On Sept. 2, 2016, Alpharetta, Ga.-based retailer Blue Havana II celebrated its 10th anniversary by releasing a cigar from Curivari named Seleccion Privada Lancero. As the name suggests, that cigar was a 7 1/4 x 42 version of the company’s Seleccion Privada line, a Nicaraguan puro blend made up of both Cuban-seed criollo and corojo tobaccos that debuted during the 2011 IPCPR Convention & Trade Show.

 

Blue Havana II received only 100 boxes of 10 for its version of the Seleccion Privada Lancero, but that would not be the last of the cigar. Last last year, Curivari began shipping a new version of the Seleccion Privada Lancero, this time with a Limited Edition 2021 designation added.

“We chose to incorporate some tobacco that was produced a few years ago as a trial and thought we could use it on this blend,” Andreas Throuvalas, owner of Curivari, told halfwheel last year.

Last year’s release was limited to 500 boxes of 10 cigars with individual cigars carrying an MSRP of $7.50.

  • Cigar Reviewed: Curivari Seleccion Privada Lancero Limited Edition 2021
  • Country of Origin: Nicaragua
  • Factory: Undisclosed
  • Wrapper: Nicaragua
  • Binder: Nicaragua
  • Filler: Nicaragua
  • Length: 7 1/4 Inches
  • Ring Gauge: 42
  • Vitola: Lancero
  • MSRP: $7.50 (Box of 10, $75)
  • Release Date: November 2021
  • Number of Cigars Released: 500 Boxes of 10 Cigars (5,000 Total Cigars)
  • Number of Cigars Smoked For Review: 3

A milk chocolate brown wrapper that is silky smooth to the touch—but also virtually devoid of any oil—is the first thing I notice when I pick up the Curivari Seleccion Privada Lancero Limited Edition 2021. In addition, there are quite a few noticeable bumps as well as a slight box-press to the foot, while the cigar is extremely spongy when squeezed. Strong aromas of wood, generic nuts, earth, leather, barnyard and hay emanate from the wrapper. However, the foot includes a number of different notes, including aromatic cedar, baker’s spices, dark chocolate, vanilla beans as well as a slight citrus note. Finally, after a punch the cold draw brings stronger than average flavors of almonds, cedar, espresso beans, hay, bready sweetness and a light varnish note.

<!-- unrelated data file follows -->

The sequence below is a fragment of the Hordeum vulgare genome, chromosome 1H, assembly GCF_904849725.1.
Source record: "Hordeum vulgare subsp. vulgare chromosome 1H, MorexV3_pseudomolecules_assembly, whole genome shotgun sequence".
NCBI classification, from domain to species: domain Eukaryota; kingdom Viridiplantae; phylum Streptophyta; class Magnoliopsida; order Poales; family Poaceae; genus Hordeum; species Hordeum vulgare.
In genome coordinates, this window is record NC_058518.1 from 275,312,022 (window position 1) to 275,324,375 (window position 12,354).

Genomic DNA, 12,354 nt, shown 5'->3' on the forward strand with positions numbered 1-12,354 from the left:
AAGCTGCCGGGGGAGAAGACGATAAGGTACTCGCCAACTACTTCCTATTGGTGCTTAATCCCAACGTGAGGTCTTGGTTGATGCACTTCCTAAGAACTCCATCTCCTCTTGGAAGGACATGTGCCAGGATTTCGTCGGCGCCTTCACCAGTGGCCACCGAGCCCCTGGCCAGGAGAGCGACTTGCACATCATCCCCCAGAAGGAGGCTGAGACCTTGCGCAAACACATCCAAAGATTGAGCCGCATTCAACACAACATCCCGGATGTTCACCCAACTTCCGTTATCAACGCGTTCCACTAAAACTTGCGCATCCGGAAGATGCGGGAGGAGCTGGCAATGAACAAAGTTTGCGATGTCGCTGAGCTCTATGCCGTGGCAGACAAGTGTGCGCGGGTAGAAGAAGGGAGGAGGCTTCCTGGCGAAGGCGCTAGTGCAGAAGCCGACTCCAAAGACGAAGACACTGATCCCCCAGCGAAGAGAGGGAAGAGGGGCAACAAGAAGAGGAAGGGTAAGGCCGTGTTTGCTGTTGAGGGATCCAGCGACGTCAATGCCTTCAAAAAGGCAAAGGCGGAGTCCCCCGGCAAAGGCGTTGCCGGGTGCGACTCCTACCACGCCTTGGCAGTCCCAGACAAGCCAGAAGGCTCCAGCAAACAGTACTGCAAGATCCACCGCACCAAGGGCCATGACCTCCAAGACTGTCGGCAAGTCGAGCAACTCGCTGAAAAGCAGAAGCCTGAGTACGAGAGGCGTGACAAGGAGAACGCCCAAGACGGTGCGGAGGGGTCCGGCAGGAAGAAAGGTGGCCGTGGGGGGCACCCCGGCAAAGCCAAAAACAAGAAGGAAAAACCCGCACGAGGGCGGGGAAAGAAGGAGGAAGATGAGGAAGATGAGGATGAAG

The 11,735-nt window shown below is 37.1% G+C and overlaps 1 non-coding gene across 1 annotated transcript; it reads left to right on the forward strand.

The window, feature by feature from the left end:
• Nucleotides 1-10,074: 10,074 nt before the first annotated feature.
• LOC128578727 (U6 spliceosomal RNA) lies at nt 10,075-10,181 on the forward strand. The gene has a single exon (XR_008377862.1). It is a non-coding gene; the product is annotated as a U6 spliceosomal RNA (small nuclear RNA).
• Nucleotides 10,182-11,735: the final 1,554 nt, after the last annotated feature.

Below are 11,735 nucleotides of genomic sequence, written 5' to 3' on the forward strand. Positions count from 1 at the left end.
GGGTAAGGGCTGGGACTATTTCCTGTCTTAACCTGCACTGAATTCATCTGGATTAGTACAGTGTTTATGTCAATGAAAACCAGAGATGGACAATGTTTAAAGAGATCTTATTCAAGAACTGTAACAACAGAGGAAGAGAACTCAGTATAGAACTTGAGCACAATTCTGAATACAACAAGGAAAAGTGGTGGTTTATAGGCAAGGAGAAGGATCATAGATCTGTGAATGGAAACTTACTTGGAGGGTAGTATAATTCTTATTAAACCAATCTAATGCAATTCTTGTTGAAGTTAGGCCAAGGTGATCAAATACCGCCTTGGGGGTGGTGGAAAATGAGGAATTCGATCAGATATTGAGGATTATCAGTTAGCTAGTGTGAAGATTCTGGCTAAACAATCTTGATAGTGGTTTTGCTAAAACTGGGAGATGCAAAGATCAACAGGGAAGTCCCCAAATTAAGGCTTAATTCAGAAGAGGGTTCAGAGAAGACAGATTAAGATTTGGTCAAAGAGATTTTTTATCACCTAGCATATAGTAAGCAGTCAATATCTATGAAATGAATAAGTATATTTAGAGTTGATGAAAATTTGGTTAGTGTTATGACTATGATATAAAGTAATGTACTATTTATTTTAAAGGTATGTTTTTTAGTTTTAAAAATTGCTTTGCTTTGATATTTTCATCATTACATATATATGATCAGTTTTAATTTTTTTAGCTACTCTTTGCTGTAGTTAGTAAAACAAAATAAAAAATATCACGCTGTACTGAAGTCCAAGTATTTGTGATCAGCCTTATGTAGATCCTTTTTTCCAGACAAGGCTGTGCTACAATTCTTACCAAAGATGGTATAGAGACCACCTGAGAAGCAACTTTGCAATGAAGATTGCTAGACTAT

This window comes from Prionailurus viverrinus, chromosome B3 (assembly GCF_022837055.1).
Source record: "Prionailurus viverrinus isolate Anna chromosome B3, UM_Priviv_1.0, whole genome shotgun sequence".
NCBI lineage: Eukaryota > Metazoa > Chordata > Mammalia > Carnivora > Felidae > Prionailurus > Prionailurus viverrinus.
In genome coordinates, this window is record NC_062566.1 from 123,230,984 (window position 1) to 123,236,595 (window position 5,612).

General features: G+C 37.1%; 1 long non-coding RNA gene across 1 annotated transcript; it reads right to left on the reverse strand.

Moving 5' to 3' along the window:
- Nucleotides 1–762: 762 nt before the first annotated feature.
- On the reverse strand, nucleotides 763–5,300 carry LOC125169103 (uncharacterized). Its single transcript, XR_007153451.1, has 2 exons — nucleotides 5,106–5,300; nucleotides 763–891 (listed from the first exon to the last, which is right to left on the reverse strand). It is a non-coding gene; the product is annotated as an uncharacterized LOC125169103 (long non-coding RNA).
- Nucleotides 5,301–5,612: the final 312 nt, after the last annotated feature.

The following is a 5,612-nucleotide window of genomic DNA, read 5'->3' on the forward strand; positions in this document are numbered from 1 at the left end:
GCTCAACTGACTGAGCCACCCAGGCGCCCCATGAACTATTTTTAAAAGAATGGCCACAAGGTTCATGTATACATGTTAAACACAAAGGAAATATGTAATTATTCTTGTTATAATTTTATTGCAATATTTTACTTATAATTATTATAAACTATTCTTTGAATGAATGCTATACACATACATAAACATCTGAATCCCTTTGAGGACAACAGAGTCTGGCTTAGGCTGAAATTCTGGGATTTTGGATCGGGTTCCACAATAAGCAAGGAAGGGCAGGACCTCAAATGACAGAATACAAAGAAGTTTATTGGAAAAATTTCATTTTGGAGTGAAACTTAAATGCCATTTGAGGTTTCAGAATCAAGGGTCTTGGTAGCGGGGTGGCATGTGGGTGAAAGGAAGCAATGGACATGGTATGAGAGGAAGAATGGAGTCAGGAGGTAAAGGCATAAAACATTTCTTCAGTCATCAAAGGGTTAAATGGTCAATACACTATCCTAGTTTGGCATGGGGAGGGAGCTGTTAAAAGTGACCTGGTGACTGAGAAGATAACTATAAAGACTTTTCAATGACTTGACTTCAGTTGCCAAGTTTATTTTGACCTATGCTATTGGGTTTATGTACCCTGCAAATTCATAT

Earth and spice—on the palate and on my tongue, respectively—are the two most obvious notes in the profile right after I toast the foot. While the earth remains near the front, a new and distinct anise note takes the top spot for the entire first third. Additional flavors of leather tack, hay, sourdough bread, generic nuts, cocoa nibs and a very slight citrus note flit in and out, while the retrohale features both light black pepper and graham cracker sweetness, neither of which seem to be getting much stronger as the third progresses. All three aspects of the construction—burn, draw and smoke production—seem to be working in perfect harmony on all three samples so far, and while there is a bit of bitterness on the finish, it dissipates about halfway through the third. Flavor is just under medium, body is mild plus and the strength ends the first third closer to medium than mild.

Things start to go wrong just after the start of the second third, as the profile of the cigar becomes noticeably muted compared to the previous third, with the formerly strong anise note replaced by a less compelling combination of gritty earth and generic leather. Additional flavors of bread, nuts, hay, dark chocolate and anise show up at various points, although the latter note is not nearly as strong as it was in the first third and is fading fast. While there is still both graham cracker sweetness and black pepper noticeable on the retrohale, they are just not distinct enough to really affect the profile in any major way. In terms of construction, the draw and smoke production continue to give me no issues on all three cigars, but there is enough of a problem with one sample that it needs some attention with my lighter. Flavor hits a sold medium, body is just under medium and the strength ends the second third at medium, although it seems to be leveling off a bit.